RE: Ledger attachment to engineered rim board

phamENG - decks.... supposed to be so easy. Always underestimated.

RE: Ledger attachment to engineered rim board

(OP)
DCA6 and all of your suggestions have been very helpful. I drew a lot of design requirements from DCA6, and even required compliance with it as well as the building code. It's "just a deck" but it was a pain when you throw in the use of Trex and connecting the ledger to the house's engineering rim board. The Trex manual has it's own requirements (like 12" separation for deck risers) to be aware of. I spent more time than I planned on it.

RE: Ledger attachment to engineered rim board

mattradk - usually when somebody asks me to design a deck, I tell them to use DCA6 and call me if their design doesn't fit the canned details because they won't like my price.

RE: Ledger attachment to engineered rim board

I'm designing an addition and was looking to use this exact detail at the new roof/old roof junction. All I could find in the literature were prescriptive and in the context of decks. Is there a methodology available to do this as an engineered design rather than a prescriptive design? From my research so far, it appears the prescriptive ledger design is based on testing.

RE: Ledger attachment to engineered rim board

bones - not sure you'd need to. If the testing works on the deck, I wouldn't think the results would be significantly different for a roof with the same connection detail. Maybe do a few NDS bolted connection calculations and see how the plf capacity of the two compare?

RE: Ledger attachment to engineered rim board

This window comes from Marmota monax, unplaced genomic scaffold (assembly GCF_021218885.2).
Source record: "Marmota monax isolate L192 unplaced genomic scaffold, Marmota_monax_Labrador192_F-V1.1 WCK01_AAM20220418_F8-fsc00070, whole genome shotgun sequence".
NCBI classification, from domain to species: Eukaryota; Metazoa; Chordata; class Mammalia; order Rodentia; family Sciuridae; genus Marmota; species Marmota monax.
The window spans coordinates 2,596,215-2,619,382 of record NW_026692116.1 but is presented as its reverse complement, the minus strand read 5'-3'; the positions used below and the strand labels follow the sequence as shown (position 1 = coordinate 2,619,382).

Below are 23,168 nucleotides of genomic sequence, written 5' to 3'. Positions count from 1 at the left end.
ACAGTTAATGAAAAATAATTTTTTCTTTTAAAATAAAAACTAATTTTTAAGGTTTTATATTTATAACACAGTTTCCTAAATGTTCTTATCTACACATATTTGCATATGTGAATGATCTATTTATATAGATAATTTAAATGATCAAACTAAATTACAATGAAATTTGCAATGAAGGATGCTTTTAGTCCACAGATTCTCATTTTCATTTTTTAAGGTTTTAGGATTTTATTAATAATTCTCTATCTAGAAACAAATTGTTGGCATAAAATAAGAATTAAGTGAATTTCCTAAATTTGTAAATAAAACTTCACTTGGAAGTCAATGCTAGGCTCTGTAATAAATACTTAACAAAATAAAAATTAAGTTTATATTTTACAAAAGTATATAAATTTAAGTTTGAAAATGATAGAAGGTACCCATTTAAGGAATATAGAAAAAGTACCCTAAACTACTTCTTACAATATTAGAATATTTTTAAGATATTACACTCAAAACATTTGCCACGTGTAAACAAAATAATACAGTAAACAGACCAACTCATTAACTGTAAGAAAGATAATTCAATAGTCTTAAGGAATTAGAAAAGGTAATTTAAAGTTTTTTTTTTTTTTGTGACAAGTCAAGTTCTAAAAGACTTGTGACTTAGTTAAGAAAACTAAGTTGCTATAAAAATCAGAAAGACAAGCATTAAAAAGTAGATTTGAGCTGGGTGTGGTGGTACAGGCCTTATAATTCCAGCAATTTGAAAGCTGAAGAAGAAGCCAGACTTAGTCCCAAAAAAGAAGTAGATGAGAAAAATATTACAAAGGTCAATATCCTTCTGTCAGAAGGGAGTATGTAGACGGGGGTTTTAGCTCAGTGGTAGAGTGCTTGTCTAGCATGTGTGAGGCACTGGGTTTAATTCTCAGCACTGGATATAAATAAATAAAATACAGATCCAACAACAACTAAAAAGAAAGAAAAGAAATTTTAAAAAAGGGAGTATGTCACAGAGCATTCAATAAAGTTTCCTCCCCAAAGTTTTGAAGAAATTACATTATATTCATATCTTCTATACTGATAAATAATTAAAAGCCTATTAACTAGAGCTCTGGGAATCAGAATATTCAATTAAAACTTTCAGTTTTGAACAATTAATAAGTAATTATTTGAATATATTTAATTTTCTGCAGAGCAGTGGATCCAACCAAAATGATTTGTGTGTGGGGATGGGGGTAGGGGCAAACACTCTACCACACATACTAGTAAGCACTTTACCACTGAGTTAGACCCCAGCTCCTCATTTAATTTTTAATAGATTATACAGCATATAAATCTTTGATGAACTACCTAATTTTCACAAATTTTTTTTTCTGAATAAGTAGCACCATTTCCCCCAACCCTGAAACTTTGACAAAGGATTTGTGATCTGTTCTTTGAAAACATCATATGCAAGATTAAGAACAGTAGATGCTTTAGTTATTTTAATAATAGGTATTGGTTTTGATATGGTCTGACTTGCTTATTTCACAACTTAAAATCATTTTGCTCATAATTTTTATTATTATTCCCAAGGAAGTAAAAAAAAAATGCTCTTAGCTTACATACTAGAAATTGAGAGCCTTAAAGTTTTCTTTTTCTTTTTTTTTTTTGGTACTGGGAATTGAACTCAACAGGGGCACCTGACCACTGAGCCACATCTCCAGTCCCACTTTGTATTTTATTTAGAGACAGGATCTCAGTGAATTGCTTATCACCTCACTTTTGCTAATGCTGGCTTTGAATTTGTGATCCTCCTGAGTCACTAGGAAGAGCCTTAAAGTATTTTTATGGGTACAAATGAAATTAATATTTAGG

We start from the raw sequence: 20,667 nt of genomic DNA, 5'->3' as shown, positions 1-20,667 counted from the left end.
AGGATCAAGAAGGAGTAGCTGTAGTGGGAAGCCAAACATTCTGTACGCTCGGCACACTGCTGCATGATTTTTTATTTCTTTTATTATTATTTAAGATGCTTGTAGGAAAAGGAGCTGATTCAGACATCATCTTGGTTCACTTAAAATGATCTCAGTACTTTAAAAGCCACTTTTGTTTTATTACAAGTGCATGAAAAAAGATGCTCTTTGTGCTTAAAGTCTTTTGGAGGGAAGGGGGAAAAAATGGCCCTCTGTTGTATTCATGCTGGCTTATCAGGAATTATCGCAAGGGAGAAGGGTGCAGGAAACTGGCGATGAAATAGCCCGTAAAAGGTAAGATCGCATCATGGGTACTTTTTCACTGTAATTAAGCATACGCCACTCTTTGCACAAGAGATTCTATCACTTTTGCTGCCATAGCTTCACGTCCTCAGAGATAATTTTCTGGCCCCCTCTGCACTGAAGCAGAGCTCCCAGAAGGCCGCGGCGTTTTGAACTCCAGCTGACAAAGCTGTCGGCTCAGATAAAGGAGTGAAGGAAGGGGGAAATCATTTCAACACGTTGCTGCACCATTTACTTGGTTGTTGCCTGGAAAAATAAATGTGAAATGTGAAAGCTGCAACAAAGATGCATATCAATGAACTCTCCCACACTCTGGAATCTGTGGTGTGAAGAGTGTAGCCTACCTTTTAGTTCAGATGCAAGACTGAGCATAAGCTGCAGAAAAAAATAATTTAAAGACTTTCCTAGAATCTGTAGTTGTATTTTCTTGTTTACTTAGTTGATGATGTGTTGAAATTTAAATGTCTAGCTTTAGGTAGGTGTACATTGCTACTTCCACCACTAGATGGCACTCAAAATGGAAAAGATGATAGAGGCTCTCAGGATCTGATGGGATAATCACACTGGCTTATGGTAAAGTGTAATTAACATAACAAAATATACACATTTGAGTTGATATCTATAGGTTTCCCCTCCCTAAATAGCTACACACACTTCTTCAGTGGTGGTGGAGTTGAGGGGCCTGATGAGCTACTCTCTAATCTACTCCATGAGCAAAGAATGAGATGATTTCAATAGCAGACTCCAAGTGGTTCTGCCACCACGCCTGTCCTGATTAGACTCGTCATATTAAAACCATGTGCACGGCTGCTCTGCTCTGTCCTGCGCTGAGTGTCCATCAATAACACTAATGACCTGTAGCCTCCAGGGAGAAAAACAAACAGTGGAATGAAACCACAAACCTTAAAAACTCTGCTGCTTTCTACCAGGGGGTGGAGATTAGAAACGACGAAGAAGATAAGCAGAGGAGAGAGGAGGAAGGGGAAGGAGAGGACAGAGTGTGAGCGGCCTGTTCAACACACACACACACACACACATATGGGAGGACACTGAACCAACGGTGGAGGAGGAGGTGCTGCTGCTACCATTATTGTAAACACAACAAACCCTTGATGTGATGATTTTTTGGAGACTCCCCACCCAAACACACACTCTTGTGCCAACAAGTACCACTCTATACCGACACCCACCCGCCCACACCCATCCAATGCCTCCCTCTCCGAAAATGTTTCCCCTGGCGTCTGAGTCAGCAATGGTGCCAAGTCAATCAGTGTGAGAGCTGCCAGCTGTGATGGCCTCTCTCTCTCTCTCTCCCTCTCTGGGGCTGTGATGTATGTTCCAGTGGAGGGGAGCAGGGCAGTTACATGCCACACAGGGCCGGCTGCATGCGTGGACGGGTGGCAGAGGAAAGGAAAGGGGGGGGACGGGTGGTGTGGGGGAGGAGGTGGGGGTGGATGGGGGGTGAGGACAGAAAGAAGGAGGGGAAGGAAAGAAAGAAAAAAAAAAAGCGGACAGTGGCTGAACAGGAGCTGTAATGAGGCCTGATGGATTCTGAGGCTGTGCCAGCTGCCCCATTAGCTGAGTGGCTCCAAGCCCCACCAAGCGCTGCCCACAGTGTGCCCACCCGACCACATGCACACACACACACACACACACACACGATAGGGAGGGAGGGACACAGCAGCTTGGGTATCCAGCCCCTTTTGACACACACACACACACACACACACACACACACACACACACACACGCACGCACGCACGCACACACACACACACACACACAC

Prescriptive codes are usually based on historical usage, good experience with reasonable success, engineering design and testing. But, they also tend to be somewhat conservative in their intent and approach. This is because the code writers understand that these codes will be used, applied and interpreted (or maybe misinterpreted) by a bunch of people (builders?) who probably don’t have much engineering knowledge and experience as part of their basis for their interpretation or misinterpretation of the needs and intents of that code. Usually, a well engineered solution will involve lighter members, fewer connectors, longer spans, etc., or alternatively, that the prescriptive solution can carry more load than the basic code tabulation or approach would indicate or allow. Prescriptive codes usually imply that you can build this particular element or structure, this way, reasonably safety, as long as it all falls within these bounds of loading, span length, etc., etc. There are usually a number of engineering considerations which the prescriptive codes brush over rather lightly. One example is that the rim board must be well fastened (nailed) to the top pls. of the wall below, and to the fl. sheathing above, or it can be pulled, ripped, right off the bldg. The upshot here, is that the lateral and vert. loads from the deck or new roof must be adequately taken back into the fl. diaphragm, or bldg. structure beyond/behind. These types of ledgers should not be applied over siding or foam insulation, and the like, but rather let-in to bear on the bldg. wall sheathing, or the rim board directly. And, great care is needed to detail and provide adequate ledger flashing tied into a proper weather, vapor, water plane system.